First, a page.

Town Seeks to Dismiss Civil Rights Case

A motion to dismiss several counts of a civil rights lawsuit filed against town leaders was heard Friday in Nantucket Superior Court, with the unsolved hate crime against the African Meeting House a central theme in the pending litigation. Following approximately one hour of legal arguments, Judge Douglas Wilkins took the matter under advisement and did not immediately rule on the motion.

The lawsuit was filed in back in January on behalf of James Barros and Rose Marie Samuels, who alleged that members of the Nantucket Select Board, along with Town Manager Libby Gibson and Police Chief Bill Pittman, violated their civil rights during a Select Board meeting on March 11, 2020. The lawsuit claims Barros and Samuels had their right to free speech abridged during the meeting in which both attempted to express their frustration with the lack of progress in the investigation into the defacing of the African Meeting House two years earlier. Barros and Samuels allege in the lawsuit they were unable to exercise their free speech rights due to “threats, intimidation, and coercion.”

Deborah Ecker, the attorney representing the Nantucket Select Board, Gibson, and Pittman, and the plaintiff’s attorney, John Hitt, shared conflicting interpretations of what happened during the public comment section of the March 11, 2020 meeting. Both attempted to address whether the conduct of Select Board chair Dawn Holdgate, Gibson and Pittman constituted “threats, intimidation, and coercion” during the tense exchange, and if Barros and Samuels were allowed to finish their comments to the board or not.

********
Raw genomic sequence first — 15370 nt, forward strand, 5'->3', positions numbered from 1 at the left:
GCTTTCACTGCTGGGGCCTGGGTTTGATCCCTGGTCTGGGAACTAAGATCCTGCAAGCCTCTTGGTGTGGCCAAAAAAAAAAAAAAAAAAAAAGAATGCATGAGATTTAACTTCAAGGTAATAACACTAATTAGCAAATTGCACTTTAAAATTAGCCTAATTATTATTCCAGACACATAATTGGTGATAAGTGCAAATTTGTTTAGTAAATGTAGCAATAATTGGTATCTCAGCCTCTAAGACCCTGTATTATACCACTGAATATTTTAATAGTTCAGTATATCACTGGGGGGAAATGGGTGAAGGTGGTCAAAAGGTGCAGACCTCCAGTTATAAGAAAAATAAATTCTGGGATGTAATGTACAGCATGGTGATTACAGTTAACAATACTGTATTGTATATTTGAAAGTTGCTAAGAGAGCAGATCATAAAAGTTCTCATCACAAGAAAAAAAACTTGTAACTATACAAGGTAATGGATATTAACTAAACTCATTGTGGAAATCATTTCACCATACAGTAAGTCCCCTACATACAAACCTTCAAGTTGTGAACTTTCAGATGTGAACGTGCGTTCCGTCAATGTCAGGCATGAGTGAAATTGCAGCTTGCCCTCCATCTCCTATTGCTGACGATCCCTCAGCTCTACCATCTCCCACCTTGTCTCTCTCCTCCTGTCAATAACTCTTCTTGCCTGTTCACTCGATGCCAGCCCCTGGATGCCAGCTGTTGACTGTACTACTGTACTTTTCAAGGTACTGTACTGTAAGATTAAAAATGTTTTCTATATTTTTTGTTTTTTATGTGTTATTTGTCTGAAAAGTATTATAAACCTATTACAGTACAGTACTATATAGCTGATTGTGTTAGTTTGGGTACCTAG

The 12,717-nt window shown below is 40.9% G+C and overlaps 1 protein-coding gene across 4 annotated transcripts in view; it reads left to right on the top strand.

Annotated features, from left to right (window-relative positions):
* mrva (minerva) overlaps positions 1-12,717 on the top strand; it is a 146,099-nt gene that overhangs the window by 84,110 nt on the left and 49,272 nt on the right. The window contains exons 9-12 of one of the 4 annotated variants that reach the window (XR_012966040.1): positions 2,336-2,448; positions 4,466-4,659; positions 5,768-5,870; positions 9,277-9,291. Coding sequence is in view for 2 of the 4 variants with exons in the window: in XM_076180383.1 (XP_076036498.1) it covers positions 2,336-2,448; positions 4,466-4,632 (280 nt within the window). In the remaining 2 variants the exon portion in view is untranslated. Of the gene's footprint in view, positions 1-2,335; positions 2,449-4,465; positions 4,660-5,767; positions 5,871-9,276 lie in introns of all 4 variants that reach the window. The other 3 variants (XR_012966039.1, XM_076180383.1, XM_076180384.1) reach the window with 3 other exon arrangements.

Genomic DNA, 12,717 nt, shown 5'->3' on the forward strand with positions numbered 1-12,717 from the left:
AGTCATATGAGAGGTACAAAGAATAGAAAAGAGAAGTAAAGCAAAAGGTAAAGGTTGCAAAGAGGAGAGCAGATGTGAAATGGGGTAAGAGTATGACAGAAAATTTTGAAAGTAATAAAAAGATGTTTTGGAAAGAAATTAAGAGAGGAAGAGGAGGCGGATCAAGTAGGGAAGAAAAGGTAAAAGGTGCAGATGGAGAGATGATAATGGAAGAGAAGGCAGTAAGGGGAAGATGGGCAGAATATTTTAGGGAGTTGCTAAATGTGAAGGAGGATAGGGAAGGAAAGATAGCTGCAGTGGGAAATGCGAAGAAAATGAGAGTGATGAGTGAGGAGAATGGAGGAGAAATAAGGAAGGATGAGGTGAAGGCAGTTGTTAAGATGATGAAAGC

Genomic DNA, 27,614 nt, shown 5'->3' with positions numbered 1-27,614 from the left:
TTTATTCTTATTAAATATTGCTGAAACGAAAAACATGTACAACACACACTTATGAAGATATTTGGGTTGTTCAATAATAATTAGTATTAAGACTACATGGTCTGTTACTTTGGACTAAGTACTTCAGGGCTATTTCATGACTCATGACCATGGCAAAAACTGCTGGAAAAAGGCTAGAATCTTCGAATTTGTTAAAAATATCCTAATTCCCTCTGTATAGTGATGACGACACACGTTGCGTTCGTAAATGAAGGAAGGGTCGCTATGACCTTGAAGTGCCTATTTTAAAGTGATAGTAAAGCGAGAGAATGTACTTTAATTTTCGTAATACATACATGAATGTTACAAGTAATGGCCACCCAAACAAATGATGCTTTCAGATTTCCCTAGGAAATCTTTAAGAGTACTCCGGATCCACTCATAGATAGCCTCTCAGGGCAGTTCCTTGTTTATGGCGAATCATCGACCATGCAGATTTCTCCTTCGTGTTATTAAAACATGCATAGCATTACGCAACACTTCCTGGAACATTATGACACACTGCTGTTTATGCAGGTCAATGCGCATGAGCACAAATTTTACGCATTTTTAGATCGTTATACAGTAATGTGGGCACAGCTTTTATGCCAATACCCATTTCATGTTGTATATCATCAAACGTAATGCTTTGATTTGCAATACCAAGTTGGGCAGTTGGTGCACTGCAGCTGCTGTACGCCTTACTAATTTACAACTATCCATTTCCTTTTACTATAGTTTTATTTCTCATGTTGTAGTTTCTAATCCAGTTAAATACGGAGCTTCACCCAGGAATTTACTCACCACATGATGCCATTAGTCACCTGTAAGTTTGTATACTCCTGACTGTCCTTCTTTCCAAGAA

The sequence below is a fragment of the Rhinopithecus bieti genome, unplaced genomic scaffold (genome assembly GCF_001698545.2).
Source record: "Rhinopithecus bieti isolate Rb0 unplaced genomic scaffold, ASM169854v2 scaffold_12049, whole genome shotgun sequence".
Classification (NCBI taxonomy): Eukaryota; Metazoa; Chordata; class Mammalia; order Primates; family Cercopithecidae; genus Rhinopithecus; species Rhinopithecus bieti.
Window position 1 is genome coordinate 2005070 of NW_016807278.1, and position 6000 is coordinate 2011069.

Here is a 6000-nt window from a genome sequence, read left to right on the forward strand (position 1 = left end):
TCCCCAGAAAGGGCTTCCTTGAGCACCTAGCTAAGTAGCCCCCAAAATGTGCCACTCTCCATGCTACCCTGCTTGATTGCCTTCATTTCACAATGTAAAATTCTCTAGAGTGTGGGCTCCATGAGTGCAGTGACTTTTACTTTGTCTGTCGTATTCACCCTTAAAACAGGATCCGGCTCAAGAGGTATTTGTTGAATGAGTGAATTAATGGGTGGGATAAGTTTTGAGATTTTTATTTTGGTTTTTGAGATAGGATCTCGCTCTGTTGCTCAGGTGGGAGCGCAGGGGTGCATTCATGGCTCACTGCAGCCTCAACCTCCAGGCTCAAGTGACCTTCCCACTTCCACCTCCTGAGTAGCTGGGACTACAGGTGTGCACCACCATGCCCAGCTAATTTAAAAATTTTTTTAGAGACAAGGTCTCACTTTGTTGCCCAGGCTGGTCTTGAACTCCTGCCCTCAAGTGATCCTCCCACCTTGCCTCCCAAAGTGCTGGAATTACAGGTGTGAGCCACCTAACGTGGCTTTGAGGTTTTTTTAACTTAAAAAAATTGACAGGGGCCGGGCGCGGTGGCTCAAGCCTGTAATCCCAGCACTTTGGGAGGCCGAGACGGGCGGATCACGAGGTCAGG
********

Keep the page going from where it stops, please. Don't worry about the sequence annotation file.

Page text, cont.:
“They (Barros and Samuels) were allowed to speak, they were allowed to finish, it’s 13 minutes and 20 seconds, and yes Mrs. Gibson is not a member of the board, she doesn’t have to sit there and listen to people criticize her,” Ecker told Judge Wilkins, referring to Gibson walking out of the meeting after expressing frustration with Samuel’s allegation that she had not been truthful. “There were not threats, intimidation or coercion. The board members tell her they appreciated her speaking. It’s certainly not a violation of anyone’s civil rights.”

Hitt, the attorney for Barros and Samuels, said both Gibson and the Select Board members attempted to cutoff Samuels from speaking, and that Pittman’s comments during the meeting that alluded to Barros’ conduct during the investigation were intimidating.

“Ms. Samuels was in fact cutoff,” Hitt said. “While she is speaking, in the course of her comments, both defendant Gibson and defendant Holdgate address her and in one instance defendant Gibson says something to the effect of ‘you shall not speak. You will not speak. Your speech is in essence in violation of the board’s policy.’ As she’s making her comments, you can hear defendant Holdgate, the chair, saying ‘we’ve got to stop this. Rosemary, you have to stop your speech’.”

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